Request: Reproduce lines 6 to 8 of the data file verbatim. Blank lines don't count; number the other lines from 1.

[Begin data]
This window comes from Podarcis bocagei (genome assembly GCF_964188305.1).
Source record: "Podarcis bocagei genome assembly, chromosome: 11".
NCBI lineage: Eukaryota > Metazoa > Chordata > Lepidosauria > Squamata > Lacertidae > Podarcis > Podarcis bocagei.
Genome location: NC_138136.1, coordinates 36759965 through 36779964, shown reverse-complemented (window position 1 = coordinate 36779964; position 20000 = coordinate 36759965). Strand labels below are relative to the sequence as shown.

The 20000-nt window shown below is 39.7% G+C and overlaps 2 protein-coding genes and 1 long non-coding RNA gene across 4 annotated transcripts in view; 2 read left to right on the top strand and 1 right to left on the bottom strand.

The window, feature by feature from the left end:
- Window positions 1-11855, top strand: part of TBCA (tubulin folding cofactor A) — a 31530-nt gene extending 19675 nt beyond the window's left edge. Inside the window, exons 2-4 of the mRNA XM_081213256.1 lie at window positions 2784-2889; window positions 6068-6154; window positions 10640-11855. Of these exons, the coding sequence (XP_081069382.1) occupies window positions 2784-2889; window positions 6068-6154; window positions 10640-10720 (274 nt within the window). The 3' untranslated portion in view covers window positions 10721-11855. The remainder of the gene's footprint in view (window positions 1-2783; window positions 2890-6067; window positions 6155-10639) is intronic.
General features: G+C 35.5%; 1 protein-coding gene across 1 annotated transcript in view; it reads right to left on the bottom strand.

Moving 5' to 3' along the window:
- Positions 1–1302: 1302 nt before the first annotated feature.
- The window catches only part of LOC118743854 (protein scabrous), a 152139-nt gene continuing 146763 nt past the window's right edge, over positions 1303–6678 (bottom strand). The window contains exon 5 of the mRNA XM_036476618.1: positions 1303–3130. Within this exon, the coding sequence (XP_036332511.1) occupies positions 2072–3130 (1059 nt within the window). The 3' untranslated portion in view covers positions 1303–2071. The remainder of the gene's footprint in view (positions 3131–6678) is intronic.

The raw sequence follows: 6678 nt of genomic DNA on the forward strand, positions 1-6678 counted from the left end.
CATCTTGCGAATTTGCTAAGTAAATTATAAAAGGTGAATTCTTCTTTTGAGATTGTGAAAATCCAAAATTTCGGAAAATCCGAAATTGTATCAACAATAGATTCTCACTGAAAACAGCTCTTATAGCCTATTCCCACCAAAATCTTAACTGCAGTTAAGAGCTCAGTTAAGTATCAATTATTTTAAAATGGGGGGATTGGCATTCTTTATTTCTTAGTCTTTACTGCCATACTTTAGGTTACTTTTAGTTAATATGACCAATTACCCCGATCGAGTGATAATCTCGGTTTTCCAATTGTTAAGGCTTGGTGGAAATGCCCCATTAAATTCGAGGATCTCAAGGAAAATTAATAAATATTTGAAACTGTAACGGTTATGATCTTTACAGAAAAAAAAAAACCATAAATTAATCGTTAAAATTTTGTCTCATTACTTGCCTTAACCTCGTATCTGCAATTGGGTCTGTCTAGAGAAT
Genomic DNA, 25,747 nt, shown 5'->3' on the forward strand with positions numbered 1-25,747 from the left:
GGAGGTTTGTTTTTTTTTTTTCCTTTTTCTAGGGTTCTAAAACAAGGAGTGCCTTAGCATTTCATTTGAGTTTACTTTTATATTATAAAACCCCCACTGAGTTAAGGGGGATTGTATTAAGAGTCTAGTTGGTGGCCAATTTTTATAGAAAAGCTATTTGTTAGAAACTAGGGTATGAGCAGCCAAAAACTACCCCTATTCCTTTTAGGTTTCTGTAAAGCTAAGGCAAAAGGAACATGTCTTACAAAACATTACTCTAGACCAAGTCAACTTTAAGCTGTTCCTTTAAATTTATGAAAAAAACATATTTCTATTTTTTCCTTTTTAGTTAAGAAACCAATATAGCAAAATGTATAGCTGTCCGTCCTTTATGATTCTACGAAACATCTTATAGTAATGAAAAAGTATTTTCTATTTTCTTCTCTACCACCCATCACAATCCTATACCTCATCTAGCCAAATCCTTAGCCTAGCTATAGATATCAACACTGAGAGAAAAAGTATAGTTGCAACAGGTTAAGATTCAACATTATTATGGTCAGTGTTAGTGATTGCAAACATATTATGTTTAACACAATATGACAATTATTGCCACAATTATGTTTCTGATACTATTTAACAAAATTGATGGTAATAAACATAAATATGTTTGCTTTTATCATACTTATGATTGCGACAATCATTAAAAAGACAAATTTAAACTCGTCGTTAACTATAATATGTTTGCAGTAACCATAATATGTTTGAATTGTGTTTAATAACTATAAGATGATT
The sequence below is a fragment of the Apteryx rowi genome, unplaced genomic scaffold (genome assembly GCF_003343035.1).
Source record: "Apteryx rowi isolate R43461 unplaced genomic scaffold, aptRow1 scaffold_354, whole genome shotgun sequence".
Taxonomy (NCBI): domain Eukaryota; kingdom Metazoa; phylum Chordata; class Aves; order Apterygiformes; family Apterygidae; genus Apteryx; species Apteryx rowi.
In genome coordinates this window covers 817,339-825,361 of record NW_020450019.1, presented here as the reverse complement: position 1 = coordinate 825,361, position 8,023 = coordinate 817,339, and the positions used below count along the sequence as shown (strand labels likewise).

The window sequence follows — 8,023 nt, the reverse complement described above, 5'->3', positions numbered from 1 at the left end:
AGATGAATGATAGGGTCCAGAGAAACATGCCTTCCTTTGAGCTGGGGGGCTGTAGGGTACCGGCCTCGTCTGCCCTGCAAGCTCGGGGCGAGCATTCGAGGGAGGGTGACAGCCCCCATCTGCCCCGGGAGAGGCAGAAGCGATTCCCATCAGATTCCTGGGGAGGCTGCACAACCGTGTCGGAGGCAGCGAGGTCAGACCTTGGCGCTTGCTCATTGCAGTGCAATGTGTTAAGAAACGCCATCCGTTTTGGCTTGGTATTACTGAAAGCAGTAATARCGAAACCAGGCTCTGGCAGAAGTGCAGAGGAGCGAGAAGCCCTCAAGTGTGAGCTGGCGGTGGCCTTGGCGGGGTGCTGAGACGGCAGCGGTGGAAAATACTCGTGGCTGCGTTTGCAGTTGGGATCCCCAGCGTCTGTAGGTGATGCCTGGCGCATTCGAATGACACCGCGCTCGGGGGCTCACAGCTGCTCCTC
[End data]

The window, feature by feature from the left end:
- Window positions 1-11855, top strand: part of TBCA (tubulin folding cofactor A) — a 31530-nt gene extending 19675 nt beyond the window's left edge. Inside the window, exons 2-4 of the mRNA XM_081213256.1 lie at window positions 2784-2889; window positions 6068-6154; window positions 10640-11855. Of these exons, the coding sequence (XP_081069382.1) occupies window positions 2784-2889; window positions 6068-6154; window positions 10640-10720 (274 nt within the window). The 3' untranslated portion in view covers window positions 10721-11855. The remainder of the gene's footprint in view (window positions 1-2783; window positions 2890-6067; window positions 6155-10639) is intronic.
General features: G+C 35.5%; 1 protein-coding gene across 1 annotated transcript in view; it reads right to left on the bottom strand.